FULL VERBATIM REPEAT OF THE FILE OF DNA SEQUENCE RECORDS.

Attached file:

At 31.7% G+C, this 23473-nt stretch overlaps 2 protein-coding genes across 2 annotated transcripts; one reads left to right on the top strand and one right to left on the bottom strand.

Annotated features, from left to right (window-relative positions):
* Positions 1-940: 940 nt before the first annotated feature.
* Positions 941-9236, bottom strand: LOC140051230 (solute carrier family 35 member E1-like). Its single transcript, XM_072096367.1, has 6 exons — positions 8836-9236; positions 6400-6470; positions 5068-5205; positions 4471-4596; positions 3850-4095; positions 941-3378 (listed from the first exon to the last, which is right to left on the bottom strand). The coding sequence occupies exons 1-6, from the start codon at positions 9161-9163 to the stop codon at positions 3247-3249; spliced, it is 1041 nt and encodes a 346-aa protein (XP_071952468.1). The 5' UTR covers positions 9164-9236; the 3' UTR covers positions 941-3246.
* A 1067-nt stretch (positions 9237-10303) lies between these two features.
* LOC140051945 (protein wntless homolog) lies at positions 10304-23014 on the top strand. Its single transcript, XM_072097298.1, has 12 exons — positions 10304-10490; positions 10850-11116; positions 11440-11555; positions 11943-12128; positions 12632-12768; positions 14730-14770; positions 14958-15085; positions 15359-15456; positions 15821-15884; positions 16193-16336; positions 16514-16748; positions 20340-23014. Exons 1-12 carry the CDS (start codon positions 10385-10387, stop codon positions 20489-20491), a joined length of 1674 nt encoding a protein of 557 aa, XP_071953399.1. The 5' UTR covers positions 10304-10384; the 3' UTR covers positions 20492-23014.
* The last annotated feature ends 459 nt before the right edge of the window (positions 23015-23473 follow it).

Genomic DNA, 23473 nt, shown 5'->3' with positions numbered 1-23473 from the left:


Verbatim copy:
At 31.7% G+C, this 23473-nt stretch overlaps 2 protein-coding genes across 2 annotated transcripts; one reads left to right on the top strand and one right to left on the bottom strand.

Annotated features, from left to right (window-relative positions):
* Positions 1-940: 940 nt before the first annotated feature.
* Positions 941-9236, bottom strand: LOC140051230 (solute carrier family 35 member E1-like). Its single transcript, XM_072096367.1, has 6 exons — positions 8836-9236; positions 6400-6470; positions 5068-5205; positions 4471-4596; positions 3850-4095; positions 941-3378 (listed from the first exon to the last, which is right to left on the bottom strand). The coding sequence occupies exons 1-6, from the start codon at positions 9161-9163 to the stop codon at positions 3247-3249; spliced, it is 1041 nt and encodes a 346-aa protein (XP_071952468.1). The 5' UTR covers positions 9164-9236; the 3' UTR covers positions 941-3246.
* A 1067-nt stretch (positions 9237-10303) lies between these two features.
* LOC140051945 (protein wntless homolog) lies at positions 10304-23014 on the top strand. Its single transcript, XM_072097298.1, has 12 exons — positions 10304-10490; positions 10850-11116; positions 11440-11555; positions 11943-12128; positions 12632-12768; positions 14730-14770; positions 14958-15085; positions 15359-15456; positions 15821-15884; positions 16193-16336; positions 16514-16748; positions 20340-23014. Exons 1-12 carry the CDS (start codon positions 10385-10387, stop codon positions 20489-20491), a joined length of 1674 nt encoding a protein of 557 aa, XP_071953399.1. The 5' UTR covers positions 10304-10384; the 3' UTR covers positions 20492-23014.
* The last annotated feature ends 459 nt before the right edge of the window (positions 23015-23473 follow it).

Genomic DNA, 23473 nt, shown 5'->3' with positions numbered 1-23473 from the left: